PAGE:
Yolo County Judge Dan Maguire dealt at least a procedural blow to the city’s efforts to build its surface water project when he denied the city’s motion formally on Wednesday and implemented his tentative ruling. The city had attempted to bifurcate the portion of the lawsuit filed by the Yolo Ratepayers for Affordable Public Utility Services (YRAPUS) that dealt with the city’s water rates.
Judge Maguire ruled that the city “fails to show that bifurcation, as proposed, would promote judicial economy or convenience.” Furthermore, he ruled that the city, “was aware of the current lawsuit when it entered into the joint powers agreement with the City of Woodland on February 26, 2013.”
While the city lost the procedural fight, they took heart in the expedited calendar process with the bench trial set on the entire complaint for December 16, 2013. That said, the city needs to recognize that it is Michael Harrington’s intention to drag out this process for a considerable length of time, and he may now have all of the procedural processes to do so.
The city argued that, by allowing them to proceed on the rate portion of the lawsuit, it would produce “a more efficient resolution of this litigation, preserve judicial resources, and minimize undue prejudice to the City.” The real reason for bifurcation, though, is financial, as the city is now in a tremendous bind with regard to selling bonds when they do not have a clear revenue stream to pay them back.
Measure I passed on March 5, 2013 and the city proceeded to adopt the necessary water rates to fund the project.
The filing by the city noted, “The City committed in the JPA to a ‘firm schedule’ to commence construction of the Project by late 2013.” But as Judge Maguire ruled, the city did so knowing that the lawsuit had been filed.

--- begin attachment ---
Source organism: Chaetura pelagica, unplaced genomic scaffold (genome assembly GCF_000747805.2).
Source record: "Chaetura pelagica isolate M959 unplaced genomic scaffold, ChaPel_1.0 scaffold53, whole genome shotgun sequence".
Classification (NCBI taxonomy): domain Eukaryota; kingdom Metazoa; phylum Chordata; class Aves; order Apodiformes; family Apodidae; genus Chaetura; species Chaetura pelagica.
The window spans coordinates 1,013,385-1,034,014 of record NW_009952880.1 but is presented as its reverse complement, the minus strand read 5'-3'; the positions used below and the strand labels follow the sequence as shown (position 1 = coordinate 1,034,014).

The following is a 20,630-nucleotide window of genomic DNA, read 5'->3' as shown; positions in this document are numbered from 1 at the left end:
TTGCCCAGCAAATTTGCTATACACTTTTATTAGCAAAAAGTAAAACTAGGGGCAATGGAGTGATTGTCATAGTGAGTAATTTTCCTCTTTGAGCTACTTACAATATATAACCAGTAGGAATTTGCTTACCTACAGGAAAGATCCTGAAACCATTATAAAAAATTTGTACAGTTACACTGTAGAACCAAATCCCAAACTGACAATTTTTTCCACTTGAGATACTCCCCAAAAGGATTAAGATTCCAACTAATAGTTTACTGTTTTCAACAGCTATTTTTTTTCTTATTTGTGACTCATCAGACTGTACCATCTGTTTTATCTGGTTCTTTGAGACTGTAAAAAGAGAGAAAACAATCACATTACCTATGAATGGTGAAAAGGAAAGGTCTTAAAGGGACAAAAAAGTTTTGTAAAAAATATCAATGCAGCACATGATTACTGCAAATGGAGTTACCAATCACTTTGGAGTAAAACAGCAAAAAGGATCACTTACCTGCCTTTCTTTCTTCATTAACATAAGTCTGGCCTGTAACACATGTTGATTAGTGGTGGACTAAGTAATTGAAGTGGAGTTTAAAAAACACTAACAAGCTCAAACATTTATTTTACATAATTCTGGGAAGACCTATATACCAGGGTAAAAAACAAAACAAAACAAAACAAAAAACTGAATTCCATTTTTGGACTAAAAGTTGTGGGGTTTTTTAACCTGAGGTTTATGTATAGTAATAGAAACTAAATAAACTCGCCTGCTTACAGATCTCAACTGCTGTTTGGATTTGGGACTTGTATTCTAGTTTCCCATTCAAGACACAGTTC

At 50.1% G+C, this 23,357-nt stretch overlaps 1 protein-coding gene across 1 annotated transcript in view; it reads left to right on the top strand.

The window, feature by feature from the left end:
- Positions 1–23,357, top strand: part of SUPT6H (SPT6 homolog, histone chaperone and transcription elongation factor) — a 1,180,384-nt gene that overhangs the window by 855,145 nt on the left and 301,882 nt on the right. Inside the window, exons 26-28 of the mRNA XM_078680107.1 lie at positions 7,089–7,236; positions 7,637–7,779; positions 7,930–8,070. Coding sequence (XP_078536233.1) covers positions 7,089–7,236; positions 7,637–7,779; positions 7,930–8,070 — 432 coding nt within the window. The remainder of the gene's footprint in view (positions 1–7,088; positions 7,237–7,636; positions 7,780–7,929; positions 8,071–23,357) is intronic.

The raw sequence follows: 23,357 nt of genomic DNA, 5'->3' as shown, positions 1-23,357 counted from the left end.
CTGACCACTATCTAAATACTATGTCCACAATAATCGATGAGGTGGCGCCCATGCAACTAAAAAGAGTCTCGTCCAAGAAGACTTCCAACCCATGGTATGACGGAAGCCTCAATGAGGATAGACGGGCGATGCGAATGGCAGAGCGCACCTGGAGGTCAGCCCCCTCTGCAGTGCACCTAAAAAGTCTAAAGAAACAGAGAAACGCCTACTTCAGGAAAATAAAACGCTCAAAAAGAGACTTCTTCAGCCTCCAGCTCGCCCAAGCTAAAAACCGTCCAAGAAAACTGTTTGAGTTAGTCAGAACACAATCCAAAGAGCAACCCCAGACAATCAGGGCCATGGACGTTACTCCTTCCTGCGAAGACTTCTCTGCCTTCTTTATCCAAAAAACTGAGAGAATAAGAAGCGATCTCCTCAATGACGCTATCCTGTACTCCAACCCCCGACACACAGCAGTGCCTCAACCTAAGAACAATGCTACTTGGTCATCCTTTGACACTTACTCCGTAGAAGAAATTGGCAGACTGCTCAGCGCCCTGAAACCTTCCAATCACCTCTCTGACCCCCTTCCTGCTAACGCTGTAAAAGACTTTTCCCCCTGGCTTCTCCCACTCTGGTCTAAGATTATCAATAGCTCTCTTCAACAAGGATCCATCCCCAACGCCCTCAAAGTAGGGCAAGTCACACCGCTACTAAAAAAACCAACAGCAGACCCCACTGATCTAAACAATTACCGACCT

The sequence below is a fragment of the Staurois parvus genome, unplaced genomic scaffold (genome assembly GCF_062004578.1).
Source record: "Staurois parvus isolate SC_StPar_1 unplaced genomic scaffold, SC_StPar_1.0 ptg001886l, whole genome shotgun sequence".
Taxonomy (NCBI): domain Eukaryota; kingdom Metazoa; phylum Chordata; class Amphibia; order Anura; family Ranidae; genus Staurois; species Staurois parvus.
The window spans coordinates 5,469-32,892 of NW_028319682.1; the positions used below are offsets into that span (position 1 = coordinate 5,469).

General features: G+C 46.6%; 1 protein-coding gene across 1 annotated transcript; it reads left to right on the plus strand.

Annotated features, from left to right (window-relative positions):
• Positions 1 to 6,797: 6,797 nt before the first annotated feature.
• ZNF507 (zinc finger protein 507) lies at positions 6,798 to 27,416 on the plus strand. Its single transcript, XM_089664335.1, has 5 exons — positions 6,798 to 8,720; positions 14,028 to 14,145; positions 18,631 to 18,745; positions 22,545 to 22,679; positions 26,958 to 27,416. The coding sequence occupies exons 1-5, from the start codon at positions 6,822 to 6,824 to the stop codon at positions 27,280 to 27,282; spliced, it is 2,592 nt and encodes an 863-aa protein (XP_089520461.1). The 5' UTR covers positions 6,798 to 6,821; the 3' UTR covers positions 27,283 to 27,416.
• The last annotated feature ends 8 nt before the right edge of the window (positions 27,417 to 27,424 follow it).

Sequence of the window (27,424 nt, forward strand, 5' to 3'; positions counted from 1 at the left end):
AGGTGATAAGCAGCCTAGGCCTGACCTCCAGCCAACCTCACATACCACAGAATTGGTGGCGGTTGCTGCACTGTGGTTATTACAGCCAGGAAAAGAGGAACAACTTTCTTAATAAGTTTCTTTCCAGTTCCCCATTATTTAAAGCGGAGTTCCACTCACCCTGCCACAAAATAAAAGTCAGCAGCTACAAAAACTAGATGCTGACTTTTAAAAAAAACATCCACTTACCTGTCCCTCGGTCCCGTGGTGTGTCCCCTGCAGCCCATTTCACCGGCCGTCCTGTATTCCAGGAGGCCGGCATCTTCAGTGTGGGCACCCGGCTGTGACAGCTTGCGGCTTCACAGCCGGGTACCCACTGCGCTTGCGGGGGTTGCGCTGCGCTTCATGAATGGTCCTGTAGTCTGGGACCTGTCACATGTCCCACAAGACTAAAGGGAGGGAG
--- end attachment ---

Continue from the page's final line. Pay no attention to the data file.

The city now needs to authorize the issuance and sale of bonds or certificates of participation to fund its share of surface water project capital costs by August 15, 2013, with the JPA Board awarding a contract to design and commence construction by September 30, 2013.
The city attorney notes, “The bonds or certificates of participation will be secured by the City’s water rates. If the City misses its deadlines under the JPA or is required to revisit its new rates as a result of this litigation, the City will be liable to Woodland for costs incurred and will also have to reimburse Woodland for its reasonable costs for having to redesign the Project.”
The city argues, “This lawsuit impacts and will impair or delay Project financing and the construction of the Project and subject the City to additional costs under the JPA if the validity of the City’s water rates is not resolved in the next few months. In addition, economy and efficiency will be promoted by bifurcating the Petition for Writ of Mandate concerning the water rates from the other causes of action.”
While the city has not provided the Vanguard with requested documentation on the cost here, the city believes it is roughly $50 to $60 million, due to the lawsuit and its impact on the city producing bonds.
Mr. Harrington contends that the city continued to not pay its water bills even after the 2010 ruling against the city of Sacramento. He said that is money owed to the ratepayers that needs to be paid back in some way.
When pressed on the question of where that money is to come from, Mr. Harrington argued that he did not care, that this was a procedural issue and that the city is obligated to make the ratepayers whole. While the Vanguard is certainly the first one to argue on a procedural basis, we have to question this one.